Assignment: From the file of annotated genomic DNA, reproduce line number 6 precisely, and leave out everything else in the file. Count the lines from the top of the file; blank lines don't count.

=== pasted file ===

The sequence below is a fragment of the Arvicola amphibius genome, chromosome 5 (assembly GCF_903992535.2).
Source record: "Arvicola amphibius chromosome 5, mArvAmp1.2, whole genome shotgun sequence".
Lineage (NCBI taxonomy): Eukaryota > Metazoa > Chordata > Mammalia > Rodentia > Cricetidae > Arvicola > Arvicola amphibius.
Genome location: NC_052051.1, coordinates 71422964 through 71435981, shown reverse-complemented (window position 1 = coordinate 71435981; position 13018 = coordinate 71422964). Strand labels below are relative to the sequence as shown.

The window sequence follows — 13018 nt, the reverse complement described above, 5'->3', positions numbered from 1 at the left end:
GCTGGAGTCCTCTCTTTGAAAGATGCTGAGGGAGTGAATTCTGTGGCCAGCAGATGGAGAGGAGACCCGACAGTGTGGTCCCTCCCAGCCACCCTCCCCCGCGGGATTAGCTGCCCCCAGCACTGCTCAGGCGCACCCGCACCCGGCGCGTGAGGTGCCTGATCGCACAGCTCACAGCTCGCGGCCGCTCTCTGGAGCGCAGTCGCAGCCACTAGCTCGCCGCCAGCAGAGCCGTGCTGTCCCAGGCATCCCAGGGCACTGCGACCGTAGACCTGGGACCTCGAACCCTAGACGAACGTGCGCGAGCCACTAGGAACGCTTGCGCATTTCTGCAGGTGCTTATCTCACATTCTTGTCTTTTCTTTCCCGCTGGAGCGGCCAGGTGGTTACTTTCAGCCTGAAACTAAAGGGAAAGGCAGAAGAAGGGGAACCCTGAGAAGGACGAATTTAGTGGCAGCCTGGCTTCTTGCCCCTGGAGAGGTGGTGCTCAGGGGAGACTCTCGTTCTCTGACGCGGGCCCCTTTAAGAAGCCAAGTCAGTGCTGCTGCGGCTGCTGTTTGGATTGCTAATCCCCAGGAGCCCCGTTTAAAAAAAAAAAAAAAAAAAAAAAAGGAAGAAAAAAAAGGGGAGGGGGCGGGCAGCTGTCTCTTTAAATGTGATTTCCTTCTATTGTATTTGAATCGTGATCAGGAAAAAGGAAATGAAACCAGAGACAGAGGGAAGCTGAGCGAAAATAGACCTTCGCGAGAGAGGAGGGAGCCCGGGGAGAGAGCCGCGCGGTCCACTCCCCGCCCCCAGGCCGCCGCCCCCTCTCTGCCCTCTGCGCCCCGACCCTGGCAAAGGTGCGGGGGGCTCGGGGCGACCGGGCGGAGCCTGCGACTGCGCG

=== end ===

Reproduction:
GCTGGAGTCCTCTCTTTGAAAGATGCTGAGGGAGTGAATTCTGTGGCCAGCAGATGGAGAGGAGACCCGACAGTGTGGTCCCTCCCAGCCACCCTCCCCCGCGGGATTAGCTGCCCCCAGCACTGCTCAGGCGCACCCGCACCCGGCGCGTGAGGTGCCTGATCGCACAGCTCACAGCTCGCGGCCGCTCTCTGGAGCGCAGTCGCAGCCACTAGCTCGCCGCCAGCAGAGCCGTGCTGTCCCAGGCATCCCAGGGCACTGCGACCGTAGACCTGGGACCTCGAACCCTAGACGAACGTGCGCGAGCCACTAGGAACGCTTGCGCATTTCTGCAGGTGCTTATCTCACATTCTTGTCTTTTCTTTCCCGCTGGAGCGGCCAGGTGGTTACTTTCAGCCTGAAACTAAAGGGAAAGGCAGAAGAAGGGGAACCCTGAGAAGGACGAATTTAGTGGCAGCCTGGCTTCTTGCCCCTGGAGAGGTGGTGCTCAGGGGAGACTCTCGTTCTCTGACGCGGGCCCCTTTAAGAAGCCAAGTCAGTGCTGCTGCGGCTGCTGTTTGGATTGCTAATCCCCAGGAGCCCCGTTTAAAAAAAAAAAAAAAAAAAAAAAAGGAAGAAAAAAAAGGGGAGGGGGCGGGCAGCTGTCTCTTTAAATGTGATTTCCTTCTATTGTATTTGAATCGTGATCAGGAAAAAGGAAATGAAACCAGAGACAGAGGGAAGCTGAGCGAAAATAGACCTTCGCGAGAGAGGAGGGAGCCCGGGGAGAGAGCCGCGCGGTCCACTCCCCGCCCCCAGGCCGCCGCCCCCTCTCTGCCCTCTGCGCCCCGACCCTGGCAAAGGTGCGGGGGGCTCGGGGCGACCGGGCGGAGCCTGCGACTGCGCG